Obesity Part II: Why Vitamin C, Niacin, and Multivitamins May Help
Metabolic functions in the body are known to be regulated. In today’s column I will discuss the regulation of body weight, blood sugar, and vitamins.
Body weight, blood sugar, and vitamins are each vital to health. Both high and low values are life-threatening. The proposal that the nervous system is designed to continuously measure and respond to blood sugar, body weight, and vitamin status makes sense to me.
Any diabetic can tell you that blood sugar levels must be maintained within a normal range. When blood sugar strays outside the normal range the effects are immediate. Unless corrected within days, blood sugar levels significantly outside the normal range are deadly. To maintain excellent health, blood sugar levels should be continuously maintained safely inside the normal range.
If I am correct, the body perceives falling blood sugar levels (and therefore fluctuating blood sugar) as an emergency. The regulatory control systems act to correct the problem. Hunger directs the body to consume easily absorbed carbohydrates, preferentially sugar. Subconscious commands direct the digestive system to accelerate the decomposition and absorption of carbohydrates. The movement of food into the colon is halted to maximize the extraction of sugars from the food already in the small intestine. Food already in the stomach is directed into the small intestine. Extra saliva, stomach acid, bicarbonate, maltase, lactase, sucrase, and amalyase are secreted.
Since controlling blood sugar is an emergency, the blood sugar control loop over-rides other control loops regulating less urgent factors. Maintaining a set weight and maintaining cellular vitamin status are obviously less urgent.
When the body perceives falling weight, hunger directs the body to consume more energy-rich food. Subconscious commands direct the digestive system to halt the movement of food into the colon. Anyone who has tried to lose a lot of weight can attest to the effectiveness of this system. As the body loses weight, hunger becomes increasingly extreme and the movement of food into the colon will literally come to a halt to ensure that every calorie consumed – even the calories in fiber – is put to use. To accomplish this task, the calories contained in fiber are shared with bacteria hosted by the digestive tract.
When the body perceives rising weight, feelings of nausea and fullness direct the body to consume less food. Subconscious commands direct the digestive system to accelerate the movement of food. Other subconscious commands direct the metabolism to speed up, causing more calories to be released to the environment as heat.
The body reacts to falling and rising vitamin levels in a similar fashion to falling weight. Hunger, fullness, and nausea direct the body to consume more or less vitamin-rich foods. Subconscious commands direct the digestive system to accelerate or halt the movement of vitamin-rich foods. The proven laxative effect of vitamin supplements supports this hypothesis.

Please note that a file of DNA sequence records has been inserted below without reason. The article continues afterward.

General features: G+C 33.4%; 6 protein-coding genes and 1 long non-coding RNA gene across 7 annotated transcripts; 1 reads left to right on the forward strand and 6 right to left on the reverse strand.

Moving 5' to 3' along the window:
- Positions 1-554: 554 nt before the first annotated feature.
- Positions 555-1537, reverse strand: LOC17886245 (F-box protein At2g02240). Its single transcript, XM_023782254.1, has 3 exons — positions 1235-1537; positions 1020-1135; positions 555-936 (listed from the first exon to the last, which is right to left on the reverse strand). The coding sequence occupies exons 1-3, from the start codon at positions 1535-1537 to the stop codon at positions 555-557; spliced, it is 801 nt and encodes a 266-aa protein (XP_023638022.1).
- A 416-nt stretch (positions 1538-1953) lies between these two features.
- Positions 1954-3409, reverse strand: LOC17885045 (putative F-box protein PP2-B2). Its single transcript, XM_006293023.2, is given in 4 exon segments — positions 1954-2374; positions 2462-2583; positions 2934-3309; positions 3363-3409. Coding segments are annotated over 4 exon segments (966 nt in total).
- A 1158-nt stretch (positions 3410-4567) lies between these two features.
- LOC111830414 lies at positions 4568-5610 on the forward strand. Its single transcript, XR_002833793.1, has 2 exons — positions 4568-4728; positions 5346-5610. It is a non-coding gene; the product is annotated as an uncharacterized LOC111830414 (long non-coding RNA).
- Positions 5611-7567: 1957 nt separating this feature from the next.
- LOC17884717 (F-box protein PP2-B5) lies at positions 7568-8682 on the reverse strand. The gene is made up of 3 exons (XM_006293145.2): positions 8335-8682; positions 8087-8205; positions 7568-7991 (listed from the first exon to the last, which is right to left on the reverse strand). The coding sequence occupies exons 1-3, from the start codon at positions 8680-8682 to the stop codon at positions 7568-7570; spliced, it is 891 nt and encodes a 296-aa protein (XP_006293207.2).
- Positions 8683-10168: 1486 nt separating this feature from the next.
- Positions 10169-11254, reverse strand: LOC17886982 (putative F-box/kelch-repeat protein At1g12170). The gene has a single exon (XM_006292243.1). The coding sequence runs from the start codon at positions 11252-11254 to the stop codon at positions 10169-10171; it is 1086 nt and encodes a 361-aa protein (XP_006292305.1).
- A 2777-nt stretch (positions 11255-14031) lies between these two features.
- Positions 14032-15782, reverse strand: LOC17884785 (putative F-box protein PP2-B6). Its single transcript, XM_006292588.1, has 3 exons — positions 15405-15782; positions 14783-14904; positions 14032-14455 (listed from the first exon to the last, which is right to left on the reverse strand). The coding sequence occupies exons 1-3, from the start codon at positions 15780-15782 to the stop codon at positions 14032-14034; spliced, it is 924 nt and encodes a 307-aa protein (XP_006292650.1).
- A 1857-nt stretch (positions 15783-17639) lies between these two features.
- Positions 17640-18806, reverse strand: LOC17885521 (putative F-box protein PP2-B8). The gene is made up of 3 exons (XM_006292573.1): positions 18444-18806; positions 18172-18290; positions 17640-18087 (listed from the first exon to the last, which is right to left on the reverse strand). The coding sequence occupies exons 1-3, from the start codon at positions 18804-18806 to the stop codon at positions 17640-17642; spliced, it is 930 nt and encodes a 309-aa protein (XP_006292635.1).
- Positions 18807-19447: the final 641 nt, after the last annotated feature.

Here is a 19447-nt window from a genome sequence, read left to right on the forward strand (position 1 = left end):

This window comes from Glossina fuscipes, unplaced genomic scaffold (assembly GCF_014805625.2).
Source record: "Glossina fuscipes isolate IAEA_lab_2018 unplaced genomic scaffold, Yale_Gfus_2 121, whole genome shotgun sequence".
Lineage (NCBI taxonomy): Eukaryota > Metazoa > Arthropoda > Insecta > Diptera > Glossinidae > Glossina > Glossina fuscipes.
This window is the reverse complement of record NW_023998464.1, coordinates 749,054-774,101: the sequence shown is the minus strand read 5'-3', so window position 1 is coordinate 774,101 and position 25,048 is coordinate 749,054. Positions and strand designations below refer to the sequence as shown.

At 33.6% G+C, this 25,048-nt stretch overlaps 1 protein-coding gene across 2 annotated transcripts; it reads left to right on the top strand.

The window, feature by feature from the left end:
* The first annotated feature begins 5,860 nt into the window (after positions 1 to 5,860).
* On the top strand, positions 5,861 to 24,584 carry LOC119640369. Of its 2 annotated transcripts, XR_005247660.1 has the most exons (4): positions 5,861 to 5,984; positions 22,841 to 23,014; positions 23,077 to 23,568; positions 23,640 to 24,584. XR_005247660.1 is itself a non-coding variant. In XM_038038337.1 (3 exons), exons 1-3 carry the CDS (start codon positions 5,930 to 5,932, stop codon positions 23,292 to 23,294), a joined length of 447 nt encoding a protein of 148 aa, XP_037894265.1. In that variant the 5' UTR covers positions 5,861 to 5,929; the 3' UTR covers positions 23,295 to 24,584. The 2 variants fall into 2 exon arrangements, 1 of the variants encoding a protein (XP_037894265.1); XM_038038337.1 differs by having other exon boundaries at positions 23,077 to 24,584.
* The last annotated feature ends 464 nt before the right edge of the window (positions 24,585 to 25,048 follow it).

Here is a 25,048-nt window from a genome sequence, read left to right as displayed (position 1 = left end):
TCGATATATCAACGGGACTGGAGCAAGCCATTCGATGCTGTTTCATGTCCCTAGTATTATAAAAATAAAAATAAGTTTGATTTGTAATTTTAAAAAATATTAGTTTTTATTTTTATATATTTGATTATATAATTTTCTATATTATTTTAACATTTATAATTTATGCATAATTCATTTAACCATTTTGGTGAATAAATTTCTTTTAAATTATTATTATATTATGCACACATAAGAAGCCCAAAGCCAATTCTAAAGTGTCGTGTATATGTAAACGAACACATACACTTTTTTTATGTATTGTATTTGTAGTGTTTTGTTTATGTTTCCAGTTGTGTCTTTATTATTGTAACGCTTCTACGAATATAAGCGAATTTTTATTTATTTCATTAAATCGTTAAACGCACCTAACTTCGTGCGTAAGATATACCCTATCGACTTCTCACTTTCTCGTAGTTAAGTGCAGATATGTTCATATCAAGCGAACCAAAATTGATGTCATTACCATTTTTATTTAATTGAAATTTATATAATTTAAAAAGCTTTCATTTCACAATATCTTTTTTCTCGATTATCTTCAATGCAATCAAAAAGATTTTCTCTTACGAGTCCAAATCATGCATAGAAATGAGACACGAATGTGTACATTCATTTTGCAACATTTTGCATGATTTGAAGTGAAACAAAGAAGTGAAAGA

If I’m correct, the body operates at least three independent control loops that each depend upon the use of conscious feelings to control what and how much food is eaten, and subconscious commands to the digestive tract to control secretions and food movement. Failure of any of the thousands of body parts involved (there are probably more “nervous-system” parts than “mechanical” parts) can lead to weight gain and/or other chronic health problems. One observable – weight gain – can have hundreds or thousands of different causes. With so many different causes, there can not be a single solution to the problem.
How can vitamins help? Vitamins are a necessary component of many of the tools the body uses to build an adult from an egg and sperm. Ensuring that the body has extra vitamins available in the food and supplements eaten is a good idea. Extra vitamins in the right place at the right time can reduce the number of inevitable errors that occur during growth and development. Fewer errors mean stronger, smarter, healthier adults. Extra vitamins can have healing powers. This is particularly well understood for niacin and vitamin C and has been the subject of several of my previous columns. This means extra vitamins can help with obesity by healing the broken parts I referred to above.
If I’m correct, vitamins are monitored and controlled, greatly reducing the danger of overdosing. Overdoses can cause a laxative effect, nausea, and fatigue – clear signals to reduce consumption. In the absence of these signals (or other known vitamin side effects), it is unlikely that key vitamins are doing any harm. There is much to gain, and little to lose by responsibly and knowledgably taking multivitamins along with extra vitamin C and niacin when needed.